Hey guys, February 18 marks the first day of Social Media Week! By the time you’ve seen this article, I’m sure you've already known! Thanks to social media, people around the world have been able to witness the strange phenomenon of knowing things reallllly quickly. Our little brains are so eager to share information from what type of beverage we’re drinking to the everyday protests occurring overseas. CM has uncovered some of the largest ways social media has been used.
To (Re)elect a President
Regardless of your political party, you’ve engaged in (or seriously considered) some heated debate between you and a friend (whom you’ve kept on your list for these very reasons). In the duration of these rants, each person slowly builds a team as the number of “likes” eventually tells the world whose opinion deems more popular. This is also seen as an accurate indication of who will win the next election.
To Convict Someone
Facebook and Twitter have both seem to develop the largest staff of worldwide jurors. Thanks to social media, someone’s fate can be #sealed in 140 characters or less. Although outside of the court, everyone has pretty much ruled public cases with all of the collected evidence, er, tweets and news articles they’ve gathered. Regardless, it's nothing short of amazing when one voice turns into millions.
To Enhance Music Discovery
Naturally, I miss the ol’ fashion mixtape (er, CD), but I’m pumped to be a part of the generation that makes sharing music so readily available. I’m a true believer in music making the world go ‘round, and through Spotify, Pandora, 8tracks and Grooveshark, we can continue the cycle of exploring more everyday.
To Create a Cause (spur social change)
Non-profits are gaining some serious leeway, as the “sharing” capabilities become more popular than ever. If you ask me, it’s super exciting to see various causes use these networks as a way to spread global messages. The distance one single “retweet” or a simple Youtube video can travel is both remarkable and mind-blowing to me.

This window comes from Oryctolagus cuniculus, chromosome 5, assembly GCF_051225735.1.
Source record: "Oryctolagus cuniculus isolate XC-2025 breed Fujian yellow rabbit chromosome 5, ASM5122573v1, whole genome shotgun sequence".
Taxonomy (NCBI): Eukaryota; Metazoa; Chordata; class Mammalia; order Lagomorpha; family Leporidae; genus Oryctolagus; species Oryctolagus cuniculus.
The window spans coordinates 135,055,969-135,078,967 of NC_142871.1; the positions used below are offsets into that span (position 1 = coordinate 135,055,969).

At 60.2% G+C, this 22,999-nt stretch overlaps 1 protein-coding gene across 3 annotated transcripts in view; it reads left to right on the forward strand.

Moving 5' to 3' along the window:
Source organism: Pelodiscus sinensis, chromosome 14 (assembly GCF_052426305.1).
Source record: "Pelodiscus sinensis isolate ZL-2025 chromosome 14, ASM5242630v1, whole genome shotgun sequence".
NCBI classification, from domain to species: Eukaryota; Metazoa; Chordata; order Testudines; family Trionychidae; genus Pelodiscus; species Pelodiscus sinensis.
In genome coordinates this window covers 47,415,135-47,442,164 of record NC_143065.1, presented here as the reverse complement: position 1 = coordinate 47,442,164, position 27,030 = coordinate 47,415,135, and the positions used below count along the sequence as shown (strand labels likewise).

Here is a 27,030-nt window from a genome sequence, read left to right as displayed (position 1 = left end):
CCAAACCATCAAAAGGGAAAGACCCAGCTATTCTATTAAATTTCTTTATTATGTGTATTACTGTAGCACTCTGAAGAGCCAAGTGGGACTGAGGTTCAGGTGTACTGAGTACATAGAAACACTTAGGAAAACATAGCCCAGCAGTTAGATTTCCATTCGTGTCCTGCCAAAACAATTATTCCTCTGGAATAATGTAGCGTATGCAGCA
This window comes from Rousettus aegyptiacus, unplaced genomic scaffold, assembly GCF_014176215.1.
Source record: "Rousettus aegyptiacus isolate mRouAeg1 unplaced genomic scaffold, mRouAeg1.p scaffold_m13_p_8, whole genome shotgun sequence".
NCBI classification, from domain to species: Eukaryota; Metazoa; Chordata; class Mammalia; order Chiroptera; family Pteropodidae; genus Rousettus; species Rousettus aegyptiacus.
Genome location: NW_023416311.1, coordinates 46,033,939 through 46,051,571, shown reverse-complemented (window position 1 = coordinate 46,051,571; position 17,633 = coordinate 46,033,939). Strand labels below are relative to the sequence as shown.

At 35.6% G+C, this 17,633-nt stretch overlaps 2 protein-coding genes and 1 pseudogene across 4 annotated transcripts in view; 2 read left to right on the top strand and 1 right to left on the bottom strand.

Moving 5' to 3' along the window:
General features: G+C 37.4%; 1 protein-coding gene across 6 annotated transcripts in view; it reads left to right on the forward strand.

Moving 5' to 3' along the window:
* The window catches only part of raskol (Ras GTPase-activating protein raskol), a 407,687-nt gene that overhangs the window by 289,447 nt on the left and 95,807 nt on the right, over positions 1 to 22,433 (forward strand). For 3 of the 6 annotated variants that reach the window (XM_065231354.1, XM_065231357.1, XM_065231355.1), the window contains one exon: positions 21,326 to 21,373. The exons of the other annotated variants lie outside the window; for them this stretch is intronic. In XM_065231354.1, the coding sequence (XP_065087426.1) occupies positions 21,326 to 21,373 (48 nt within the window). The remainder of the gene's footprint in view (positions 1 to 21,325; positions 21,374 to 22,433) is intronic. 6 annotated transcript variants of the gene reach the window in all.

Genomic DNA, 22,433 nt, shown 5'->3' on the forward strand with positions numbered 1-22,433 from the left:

To Capture a Storm
What I’ve gathered from social media is: nothing can truly convey a tragedy more than a photo. At one point, Instagram allowed access to less selfies and more levels of awareness when Hurricane Sandy arrived. According to Venturebeat.com, on October 29, Instagram users shared their Sandy accounts at a rate of nearly 10 per second. Friends and families documented the damages, allowing those on the outside to gain more insight on more than just your breakfast platter.
Cultivating Celebrity Culture
On a way less productive note, social media users have developed into a mini paparazzi–using blogs, mentions and Facebook fanpages to stay in touch with popular idols. As celebrities grow more active on Twitter, fans (erm, little monsters) can interact and witness their activity firsthand. @countingcrows love me back, please!